Take the 2-minute tour ×
Server Fault is a question and answer site for system and network administrators. It's 100% free, no registration required.

Is it possible to open an SSH session in PowerShell? Currently I use PuTTY but it would be nice if that were not required.

share|improve this question
I know it's not natively supported but I'd love to see a solution too. –  egorgry Feb 18 '10 at 17:31
what's wrong with just calling putty.exe (or plink.exe) from command line? –  Javier Feb 18 '10 at 17:37
Javier: Let's start with plink being only a SSH client and completely lacking the terminal emulation features. –  grawity Feb 18 '10 at 19:32
+1, I'd like to see a solution myself. And for the most part I hate putty so much. (SecureCRT user) –  Urda Feb 18 '10 at 20:43

9 Answers 9

up vote 15 down vote accepted

Not built in of course, but since Powershell can do anything .Net can do, there is a way.

Paid solution would be /n Software's NetCmdlets.

Free solution would be using the suggestions of this blog post.

share|improve this answer

I wrote a module for dealing with SSH sessions from PowerShell, based on the SSH.NET library found on CodePlex. It has New-SshSession to create connections (multiple targets using different credentials is supported), and then you can use Invoke-SshCommand to run commands against any number of target hosts. There's even an Enter-SshSession which has a very basic, interactive shell.

The article is here: http://www.powershelladmin.com/wiki/SSH_from_PowerShell_using_the_SSH.NET_library


share|improve this answer

Download OpenSSH for Windows and choose to install just the client during the installation. The entire installer inlcuding the server is less 3MB and the client works just fine.

share|improve this answer
There are a lot of warnings on that project about the installer stomping the System PATH variable on Windows 7 & 8 - be wary! –  Patrick M Jan 22 '14 at 17:02

If the target machine is a Windows box, then you can use PowerShell Remoting, instead.

It's definitely not the same as SSH. There are pros (bringing objects back over the wire!) and cons (what if the target is Linux?).

share|improve this answer

There's an alternative (free) PowerShell SSH solution, using a newer library implementation, see vBlog >> SSH Client Using PowerShell

share|improve this answer

I am still posting an answer to this question, because i found the accepted answer not suiting my needs at all (Only a paid solution or another that doesn't handle the terminal well).

So the obvious solution to this problem is to install cygwin. Do a minimal install if you just want ssh, but since powershell provides a basic level of compatibility with *nix shells (basic commands are still there, "/" for directories, etc), it's really possible to use cygwin stuff inside Powershell.

Cygwin install here

share|improve this answer
Cygwin? Bleck! Might as well fire up a VM... –  Urda Oct 14 '10 at 14:50
How so ? ssh is a windows compiled executable. If you wan't to interoperate with unix-y stuff, it shouldn't be a surprise that you have to install some libs for that. –  raph.amiard Nov 4 '10 at 10:18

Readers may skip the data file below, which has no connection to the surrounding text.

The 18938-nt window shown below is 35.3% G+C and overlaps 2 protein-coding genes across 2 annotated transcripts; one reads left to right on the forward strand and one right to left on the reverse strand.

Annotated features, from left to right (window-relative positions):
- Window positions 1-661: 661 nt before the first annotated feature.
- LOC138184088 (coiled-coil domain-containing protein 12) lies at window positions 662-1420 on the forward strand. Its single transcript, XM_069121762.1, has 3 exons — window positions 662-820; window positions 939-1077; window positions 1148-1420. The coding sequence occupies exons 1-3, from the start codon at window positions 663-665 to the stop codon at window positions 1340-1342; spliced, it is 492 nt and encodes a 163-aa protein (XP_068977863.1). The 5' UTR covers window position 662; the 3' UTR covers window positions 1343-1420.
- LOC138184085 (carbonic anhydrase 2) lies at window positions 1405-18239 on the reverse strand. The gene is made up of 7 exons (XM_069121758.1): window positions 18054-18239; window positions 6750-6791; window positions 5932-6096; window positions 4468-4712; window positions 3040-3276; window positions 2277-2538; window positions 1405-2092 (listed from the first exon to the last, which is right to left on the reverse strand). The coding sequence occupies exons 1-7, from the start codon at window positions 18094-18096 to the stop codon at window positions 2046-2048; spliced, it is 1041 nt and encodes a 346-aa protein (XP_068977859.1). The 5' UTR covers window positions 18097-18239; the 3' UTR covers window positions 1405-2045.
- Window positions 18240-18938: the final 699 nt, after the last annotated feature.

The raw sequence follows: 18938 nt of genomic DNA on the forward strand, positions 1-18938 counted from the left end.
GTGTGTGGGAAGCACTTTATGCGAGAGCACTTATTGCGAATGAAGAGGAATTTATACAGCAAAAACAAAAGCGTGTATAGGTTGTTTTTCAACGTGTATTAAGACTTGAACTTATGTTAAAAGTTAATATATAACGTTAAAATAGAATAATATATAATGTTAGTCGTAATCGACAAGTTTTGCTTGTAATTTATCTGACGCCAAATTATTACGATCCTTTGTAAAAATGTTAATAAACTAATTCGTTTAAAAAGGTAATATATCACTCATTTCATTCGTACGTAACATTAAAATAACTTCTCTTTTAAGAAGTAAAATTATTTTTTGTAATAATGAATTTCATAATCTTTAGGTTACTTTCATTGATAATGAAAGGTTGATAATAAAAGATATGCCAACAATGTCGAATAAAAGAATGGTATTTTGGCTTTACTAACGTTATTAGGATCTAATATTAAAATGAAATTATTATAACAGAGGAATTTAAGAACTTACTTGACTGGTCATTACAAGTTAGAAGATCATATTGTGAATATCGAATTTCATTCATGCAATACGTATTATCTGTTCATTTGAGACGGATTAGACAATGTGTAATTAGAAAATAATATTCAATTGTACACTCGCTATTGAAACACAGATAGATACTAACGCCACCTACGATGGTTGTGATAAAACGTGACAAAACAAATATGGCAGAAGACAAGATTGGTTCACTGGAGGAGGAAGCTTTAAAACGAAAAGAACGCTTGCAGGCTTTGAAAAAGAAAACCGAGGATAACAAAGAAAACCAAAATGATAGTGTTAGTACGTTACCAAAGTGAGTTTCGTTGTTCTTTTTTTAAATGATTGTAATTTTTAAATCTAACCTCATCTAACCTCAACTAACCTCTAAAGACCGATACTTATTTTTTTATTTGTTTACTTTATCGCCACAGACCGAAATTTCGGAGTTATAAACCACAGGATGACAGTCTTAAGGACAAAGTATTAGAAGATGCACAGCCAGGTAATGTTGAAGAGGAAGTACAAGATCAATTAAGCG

See the answer by Ameer Deen, I think that is the best solution here and works great. –  Hosh Sadiq Feb 14 '12 at 6:46
@HoshSadiq From the OpenSSH for Windows description: "An installer for a minimal installation of the Cygwin environment suitable for running an OpenSSH server on the Windows platform." –  Douglas Ludlow Feb 18 '14 at 5:26

http://www.powershellinside.com/powershell/ssh/ Free for personall use.

share|improve this answer

I use Git http://git-scm.com/downloads

Includes a host of other tools like SCP and such that are useful too.

share|improve this answer

SSH and SFTP undoubtly represent industry standard in secure remote access application. Fortunally its possible that establishing a connect can be really quick and easy. Unfortunally the truth is that there are lot of possibilities to waste time with troubleshooting.

Unfortunally Windows has no a standard ssh client or deamon software on board.

This results in a zoo of more or less freaky implementations, open source, freeware, shareware and so on... sometinmes working sometimes not.

Within windows, its a money thing. Microsoft just does not want lot of users connecting to 1 lizensed computer easily. They want to sell their own solutions. So they dont offer native ssl.

cygwin is the best available solution.

putty / plink / winscp as client software. its also ok for scripting.

there are ssh deamons for windows integration, but the solutions are more or less instable.

the most stable way to have ssh deamon on windwos running is to run it inside a Linux VM, can be realized with a small linux distibution.

share|improve this answer
This doesn't really answer the OPs question. Can you edit your question to indicate why cygwin is a solution to the question posed by the OP? –  Twisty Nov 12 '14 at 14:11
OP is not asking for alternatives other than PowerShell related solutions. –  cychoi Nov 12 '14 at 15:11

Your Answer


By posting your answer, you agree to the privacy policy and terms of service.

Not the answer you're looking for? Browse other questions tagged or ask your own question.